Knitters love yarn. That’s a given. But let’s face it…some yarns are just a snore. Even when well bred, spun, plied and knit into a perfectly respectable fabric, they can still remain lackluster and uninspired.
Hang on to your shorts, because I have discovered the cure for those snoozville yarns languishing in your stash: Marling.
What is this mystic magic you speak of, Knicoleknits? Fear not, my knitty friends, there’s no unattainable sleight of hand required, just the simple act of taking one strand of yarn, laying it next to a different strand of yarn, and knitting them together. Behold:
That groovy bit of color-splosion you see there is a chunklette of my Purl Soho Library Blanket in progress.
Sure, that group of 10 yarns color-blocked in garter stitch would probably have knit up into a respectable finished project, but brandish a wandful of marling magic and those same respectable yarns bloom into 20 sets of pop-fulled, contrasty, blendy, shiftiness that’s so very inspiring and completely original.
But, ho – you’d better sit down for this – marling is not merely a method for converting colors from few to myriad, it can also come in handy when one needs a certain weight for a project, but one’s stash is sadly lacking – hard to believe, I know, but it happens…even to those of us who have achieved SABLE (stash accumulated beyond life expectancy).
A few months (weeks? Who can remember early 2020 now?) before I became enthralled with my visit to the Library Blanket, I NEEDED to knit Norah Gaughan’s Calligraphy Cardigan. The pattern calls for DK. I didn’t have enough of anything even close to the correct weight except a solid turquoise pima cotton. Pretty color, but I wasn’t going to get gauge with it without losing the integrity of the knitted fabric. I thought it would make a good base, though, so I took a stash-dive to find a suitable mate.
I found this Schachenmayr Tahiti lace-ish weight cotton blend gradient.
Ah ha! I thunk – This will blend nicely with the very very very solid pima and should get me the right gauge and fabric. I thunk correctly, cuz look:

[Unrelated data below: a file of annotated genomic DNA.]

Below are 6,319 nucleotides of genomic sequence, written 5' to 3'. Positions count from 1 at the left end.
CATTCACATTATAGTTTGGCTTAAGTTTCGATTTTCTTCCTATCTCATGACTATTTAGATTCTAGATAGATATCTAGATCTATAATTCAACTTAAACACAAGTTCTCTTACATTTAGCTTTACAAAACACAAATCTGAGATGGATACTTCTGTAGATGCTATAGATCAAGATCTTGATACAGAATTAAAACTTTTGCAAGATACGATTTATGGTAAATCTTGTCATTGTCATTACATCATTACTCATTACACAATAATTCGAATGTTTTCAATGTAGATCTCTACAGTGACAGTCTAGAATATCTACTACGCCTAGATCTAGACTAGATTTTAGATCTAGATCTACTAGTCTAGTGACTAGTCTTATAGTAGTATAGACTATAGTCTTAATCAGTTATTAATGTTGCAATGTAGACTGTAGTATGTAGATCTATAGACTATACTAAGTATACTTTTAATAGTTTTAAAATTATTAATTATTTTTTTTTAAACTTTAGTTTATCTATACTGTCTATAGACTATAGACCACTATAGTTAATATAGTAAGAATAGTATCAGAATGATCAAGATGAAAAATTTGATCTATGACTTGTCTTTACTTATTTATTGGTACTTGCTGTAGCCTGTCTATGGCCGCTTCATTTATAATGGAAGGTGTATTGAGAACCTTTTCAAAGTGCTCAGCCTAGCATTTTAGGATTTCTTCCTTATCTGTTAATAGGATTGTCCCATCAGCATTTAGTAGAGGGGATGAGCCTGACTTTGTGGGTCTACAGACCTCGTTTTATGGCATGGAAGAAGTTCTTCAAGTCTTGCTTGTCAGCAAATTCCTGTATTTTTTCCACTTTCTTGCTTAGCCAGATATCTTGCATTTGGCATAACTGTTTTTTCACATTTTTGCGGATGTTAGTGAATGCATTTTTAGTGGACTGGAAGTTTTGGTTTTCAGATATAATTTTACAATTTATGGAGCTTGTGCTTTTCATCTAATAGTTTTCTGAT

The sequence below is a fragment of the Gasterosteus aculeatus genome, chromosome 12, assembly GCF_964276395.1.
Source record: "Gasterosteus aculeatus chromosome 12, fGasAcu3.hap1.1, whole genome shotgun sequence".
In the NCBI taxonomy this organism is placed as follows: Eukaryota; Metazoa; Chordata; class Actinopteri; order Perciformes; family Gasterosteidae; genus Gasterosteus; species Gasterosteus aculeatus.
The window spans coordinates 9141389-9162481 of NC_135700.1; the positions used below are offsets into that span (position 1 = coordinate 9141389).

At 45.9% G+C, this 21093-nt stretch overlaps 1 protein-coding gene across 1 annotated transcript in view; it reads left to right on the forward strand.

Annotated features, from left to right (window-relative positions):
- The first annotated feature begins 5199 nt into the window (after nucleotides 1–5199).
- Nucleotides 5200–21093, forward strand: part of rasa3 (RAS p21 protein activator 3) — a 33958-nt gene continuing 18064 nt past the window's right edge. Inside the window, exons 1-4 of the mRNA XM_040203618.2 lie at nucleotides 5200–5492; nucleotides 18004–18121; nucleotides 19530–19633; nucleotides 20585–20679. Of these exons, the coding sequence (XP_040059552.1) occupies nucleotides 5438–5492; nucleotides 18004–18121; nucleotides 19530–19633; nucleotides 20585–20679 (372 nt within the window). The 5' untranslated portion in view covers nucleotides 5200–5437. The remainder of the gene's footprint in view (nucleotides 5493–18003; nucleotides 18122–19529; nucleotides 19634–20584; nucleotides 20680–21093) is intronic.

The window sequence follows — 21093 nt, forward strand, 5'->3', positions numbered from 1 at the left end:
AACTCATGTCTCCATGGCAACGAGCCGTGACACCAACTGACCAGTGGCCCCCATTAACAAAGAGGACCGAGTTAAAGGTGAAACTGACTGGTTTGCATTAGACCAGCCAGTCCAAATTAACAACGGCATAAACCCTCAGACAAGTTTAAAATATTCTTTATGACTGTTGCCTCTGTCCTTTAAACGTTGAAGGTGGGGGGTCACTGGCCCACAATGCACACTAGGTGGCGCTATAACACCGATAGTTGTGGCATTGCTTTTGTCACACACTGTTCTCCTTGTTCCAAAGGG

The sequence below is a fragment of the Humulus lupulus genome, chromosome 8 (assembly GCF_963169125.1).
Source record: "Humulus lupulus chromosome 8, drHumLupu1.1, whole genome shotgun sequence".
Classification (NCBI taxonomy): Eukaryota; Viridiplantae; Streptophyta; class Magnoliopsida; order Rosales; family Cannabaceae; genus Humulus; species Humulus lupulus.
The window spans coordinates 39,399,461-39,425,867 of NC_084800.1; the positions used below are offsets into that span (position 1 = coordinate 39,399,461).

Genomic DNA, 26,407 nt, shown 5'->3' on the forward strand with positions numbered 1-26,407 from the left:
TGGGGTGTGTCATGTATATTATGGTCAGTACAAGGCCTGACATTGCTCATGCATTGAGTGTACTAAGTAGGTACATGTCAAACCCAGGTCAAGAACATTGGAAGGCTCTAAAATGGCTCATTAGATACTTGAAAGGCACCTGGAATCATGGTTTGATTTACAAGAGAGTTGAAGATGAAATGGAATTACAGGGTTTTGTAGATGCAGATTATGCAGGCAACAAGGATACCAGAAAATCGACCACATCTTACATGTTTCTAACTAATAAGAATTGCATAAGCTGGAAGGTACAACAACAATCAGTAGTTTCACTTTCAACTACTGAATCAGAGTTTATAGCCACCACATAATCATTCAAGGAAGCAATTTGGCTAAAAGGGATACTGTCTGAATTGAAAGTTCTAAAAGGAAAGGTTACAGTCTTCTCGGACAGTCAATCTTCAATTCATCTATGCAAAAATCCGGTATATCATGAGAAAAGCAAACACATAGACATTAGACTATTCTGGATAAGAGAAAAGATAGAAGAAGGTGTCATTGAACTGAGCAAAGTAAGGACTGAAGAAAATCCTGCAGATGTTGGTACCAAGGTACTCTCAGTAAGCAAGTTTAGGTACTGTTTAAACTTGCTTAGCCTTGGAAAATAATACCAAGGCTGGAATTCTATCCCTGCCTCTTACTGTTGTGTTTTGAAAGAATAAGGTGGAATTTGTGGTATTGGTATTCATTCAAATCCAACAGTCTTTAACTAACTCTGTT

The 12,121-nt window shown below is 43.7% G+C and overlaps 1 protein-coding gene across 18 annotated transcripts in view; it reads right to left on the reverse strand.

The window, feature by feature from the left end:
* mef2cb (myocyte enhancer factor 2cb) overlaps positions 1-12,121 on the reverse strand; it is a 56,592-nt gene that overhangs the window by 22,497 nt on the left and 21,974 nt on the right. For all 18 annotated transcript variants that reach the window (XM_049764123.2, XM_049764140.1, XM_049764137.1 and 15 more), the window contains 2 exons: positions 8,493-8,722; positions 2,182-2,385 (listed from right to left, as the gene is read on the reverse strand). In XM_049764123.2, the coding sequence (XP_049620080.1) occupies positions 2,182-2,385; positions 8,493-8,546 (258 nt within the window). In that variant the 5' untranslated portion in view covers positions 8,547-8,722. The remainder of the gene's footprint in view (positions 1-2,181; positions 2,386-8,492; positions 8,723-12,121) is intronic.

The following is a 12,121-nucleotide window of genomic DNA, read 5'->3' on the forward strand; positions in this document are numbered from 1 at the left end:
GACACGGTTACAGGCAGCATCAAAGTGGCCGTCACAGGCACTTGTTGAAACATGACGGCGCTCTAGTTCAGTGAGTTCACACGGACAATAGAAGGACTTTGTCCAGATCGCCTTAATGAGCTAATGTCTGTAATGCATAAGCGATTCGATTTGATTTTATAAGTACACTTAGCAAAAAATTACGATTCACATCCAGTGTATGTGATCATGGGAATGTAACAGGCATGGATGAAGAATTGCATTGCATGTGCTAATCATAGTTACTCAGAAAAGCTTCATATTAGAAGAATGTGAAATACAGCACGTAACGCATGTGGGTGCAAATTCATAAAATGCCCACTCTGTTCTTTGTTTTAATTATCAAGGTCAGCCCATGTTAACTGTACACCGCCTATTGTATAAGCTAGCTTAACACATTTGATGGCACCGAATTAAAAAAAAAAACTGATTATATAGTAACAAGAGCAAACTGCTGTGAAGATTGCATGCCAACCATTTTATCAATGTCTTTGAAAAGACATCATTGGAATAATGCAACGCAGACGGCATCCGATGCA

Cool trick, eh?
I pulled this rabbit out of my hat again a few months later when I NEEDED to knit a Tin Can Knits Love Note:
This time, I needed something that would knit like a soft bulky weight at around 16 stitches to 4″. I had a lovely navy merino cashmere blend fingering with an alpaca, silk, cashmere blend lace weight. With all that lush halo happening, on a beefy 6.5 mm needle, I got the gauge I needed. This baby is one of my very favorite sweaters to date.
As I mentioned last week, I’m on the verge of casting on another cozy this-is-the-season-for-it pullover, Shifty. For this one, I’m blending black and charcoal for the background, and winter white with light and medium grey and a hit of teal for the “dots.” If the nifty swatch is any indication, this pully will be marl-velous, too.
Aaaaand…because I can’t seem to stop blending – I’m already thinking spring/summer. Here’s a swatch under serious consideration for Amy Christoffers simple, but special, Shakerag Top. This is Hedgehog Fibers Singles, paired with a white linen chainette on alternate stripes:
So, there we have it, knitter peoples. Endless possibilities: solid/solid, solid/gradient, solid/tonal, tonal/tonal, smooth/fuzzy, heavy/light…
What magical marls could your very own stash be secretly harboring?
Until next week, knit well…you got this.